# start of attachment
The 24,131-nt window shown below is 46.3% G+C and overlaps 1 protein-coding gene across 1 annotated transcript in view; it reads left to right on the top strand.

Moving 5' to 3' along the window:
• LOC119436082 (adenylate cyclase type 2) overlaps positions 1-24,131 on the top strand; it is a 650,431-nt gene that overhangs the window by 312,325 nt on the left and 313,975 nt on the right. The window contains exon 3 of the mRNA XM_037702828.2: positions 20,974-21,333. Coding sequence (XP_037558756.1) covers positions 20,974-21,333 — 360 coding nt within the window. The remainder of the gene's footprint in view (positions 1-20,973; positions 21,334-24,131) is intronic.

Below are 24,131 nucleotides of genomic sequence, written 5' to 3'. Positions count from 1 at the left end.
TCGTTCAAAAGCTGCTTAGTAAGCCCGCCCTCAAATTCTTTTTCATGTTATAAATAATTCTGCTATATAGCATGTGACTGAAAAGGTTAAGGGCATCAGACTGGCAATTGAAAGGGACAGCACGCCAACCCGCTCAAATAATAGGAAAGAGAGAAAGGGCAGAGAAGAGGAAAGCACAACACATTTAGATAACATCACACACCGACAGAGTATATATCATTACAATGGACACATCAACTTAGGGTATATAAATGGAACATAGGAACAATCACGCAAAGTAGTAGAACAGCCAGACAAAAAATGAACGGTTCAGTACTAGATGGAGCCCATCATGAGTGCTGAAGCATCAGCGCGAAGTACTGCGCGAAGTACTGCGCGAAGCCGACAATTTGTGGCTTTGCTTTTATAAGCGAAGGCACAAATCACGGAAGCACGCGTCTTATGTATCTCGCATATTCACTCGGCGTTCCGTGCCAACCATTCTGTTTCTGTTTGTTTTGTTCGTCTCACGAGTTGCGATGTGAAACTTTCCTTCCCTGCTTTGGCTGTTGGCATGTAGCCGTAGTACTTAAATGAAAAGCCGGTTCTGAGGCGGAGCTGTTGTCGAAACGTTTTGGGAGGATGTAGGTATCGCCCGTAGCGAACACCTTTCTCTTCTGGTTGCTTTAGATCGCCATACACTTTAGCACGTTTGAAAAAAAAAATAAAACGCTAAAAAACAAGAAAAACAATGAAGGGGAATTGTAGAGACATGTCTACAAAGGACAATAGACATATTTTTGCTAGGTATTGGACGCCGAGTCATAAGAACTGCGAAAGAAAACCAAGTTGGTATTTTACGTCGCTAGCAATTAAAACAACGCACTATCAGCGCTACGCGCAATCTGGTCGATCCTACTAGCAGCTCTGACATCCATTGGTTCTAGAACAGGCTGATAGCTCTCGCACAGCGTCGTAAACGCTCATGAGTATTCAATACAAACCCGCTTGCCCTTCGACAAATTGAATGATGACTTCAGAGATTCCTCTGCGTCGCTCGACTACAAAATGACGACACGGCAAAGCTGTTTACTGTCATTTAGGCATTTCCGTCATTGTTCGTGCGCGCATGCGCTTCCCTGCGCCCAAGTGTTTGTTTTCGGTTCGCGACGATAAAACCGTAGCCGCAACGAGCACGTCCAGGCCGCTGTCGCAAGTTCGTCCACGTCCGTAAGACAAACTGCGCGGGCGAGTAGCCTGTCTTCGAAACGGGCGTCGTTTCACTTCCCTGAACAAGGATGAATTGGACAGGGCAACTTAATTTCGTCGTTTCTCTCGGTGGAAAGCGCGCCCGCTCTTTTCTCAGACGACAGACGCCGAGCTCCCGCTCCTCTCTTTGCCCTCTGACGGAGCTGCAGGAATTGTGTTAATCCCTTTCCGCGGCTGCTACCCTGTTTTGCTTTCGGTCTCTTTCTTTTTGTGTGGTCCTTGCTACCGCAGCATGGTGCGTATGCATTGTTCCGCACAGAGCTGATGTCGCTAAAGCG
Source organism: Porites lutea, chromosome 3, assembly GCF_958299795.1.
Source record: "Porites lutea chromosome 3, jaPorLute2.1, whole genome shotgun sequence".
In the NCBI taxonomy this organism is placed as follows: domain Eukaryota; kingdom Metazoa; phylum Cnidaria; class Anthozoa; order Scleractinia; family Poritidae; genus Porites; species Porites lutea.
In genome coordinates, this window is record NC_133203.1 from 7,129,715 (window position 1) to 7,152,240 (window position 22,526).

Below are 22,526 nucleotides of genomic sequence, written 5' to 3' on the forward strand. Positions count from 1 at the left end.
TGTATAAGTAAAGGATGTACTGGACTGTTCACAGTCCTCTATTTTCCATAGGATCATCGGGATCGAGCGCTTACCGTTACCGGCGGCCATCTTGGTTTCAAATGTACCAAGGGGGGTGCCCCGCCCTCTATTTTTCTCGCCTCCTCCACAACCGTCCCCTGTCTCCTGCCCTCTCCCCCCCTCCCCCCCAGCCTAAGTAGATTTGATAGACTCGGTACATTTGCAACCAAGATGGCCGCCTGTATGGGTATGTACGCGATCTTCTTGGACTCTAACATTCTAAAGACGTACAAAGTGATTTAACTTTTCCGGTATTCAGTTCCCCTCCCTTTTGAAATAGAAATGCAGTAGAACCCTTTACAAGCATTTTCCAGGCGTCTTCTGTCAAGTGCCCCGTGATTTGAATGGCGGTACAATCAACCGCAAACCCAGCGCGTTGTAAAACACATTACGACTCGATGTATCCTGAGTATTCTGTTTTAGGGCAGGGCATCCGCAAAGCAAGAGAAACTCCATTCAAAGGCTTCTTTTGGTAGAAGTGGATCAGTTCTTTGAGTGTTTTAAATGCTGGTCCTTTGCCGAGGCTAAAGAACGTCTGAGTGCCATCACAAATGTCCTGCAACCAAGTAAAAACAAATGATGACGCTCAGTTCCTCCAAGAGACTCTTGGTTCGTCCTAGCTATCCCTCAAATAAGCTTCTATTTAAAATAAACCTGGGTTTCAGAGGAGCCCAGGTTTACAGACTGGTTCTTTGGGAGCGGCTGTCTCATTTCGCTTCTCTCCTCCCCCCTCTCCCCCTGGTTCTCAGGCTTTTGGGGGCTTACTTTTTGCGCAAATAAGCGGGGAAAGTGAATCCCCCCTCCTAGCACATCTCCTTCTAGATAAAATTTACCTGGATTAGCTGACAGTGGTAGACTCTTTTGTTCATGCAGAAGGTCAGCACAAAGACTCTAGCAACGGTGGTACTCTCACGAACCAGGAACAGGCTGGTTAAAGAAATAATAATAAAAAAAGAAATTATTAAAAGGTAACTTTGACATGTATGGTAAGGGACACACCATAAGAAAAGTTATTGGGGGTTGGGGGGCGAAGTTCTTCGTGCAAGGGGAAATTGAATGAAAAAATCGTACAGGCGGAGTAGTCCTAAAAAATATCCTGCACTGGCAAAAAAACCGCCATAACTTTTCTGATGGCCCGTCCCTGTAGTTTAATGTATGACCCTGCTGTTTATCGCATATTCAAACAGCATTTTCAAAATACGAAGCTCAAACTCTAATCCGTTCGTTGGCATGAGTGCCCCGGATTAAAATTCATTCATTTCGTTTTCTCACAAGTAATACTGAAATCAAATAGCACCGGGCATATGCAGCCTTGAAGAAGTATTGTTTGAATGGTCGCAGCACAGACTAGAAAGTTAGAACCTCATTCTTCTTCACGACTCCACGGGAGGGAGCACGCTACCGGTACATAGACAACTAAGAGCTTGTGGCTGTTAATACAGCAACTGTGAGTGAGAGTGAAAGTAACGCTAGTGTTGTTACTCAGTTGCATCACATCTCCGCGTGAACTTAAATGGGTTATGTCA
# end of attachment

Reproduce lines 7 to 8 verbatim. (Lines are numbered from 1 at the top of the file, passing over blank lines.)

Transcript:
Source record: "Porites lutea chromosome 3, jaPorLute2.1, whole genome shotgun sequence".
In the NCBI taxonomy this organism is placed as follows: domain Eukaryota; kingdom Metazoa; phylum Cnidaria; class Anthozoa; order Scleractinia; family Poritidae; genus Porites; species Porites lutea.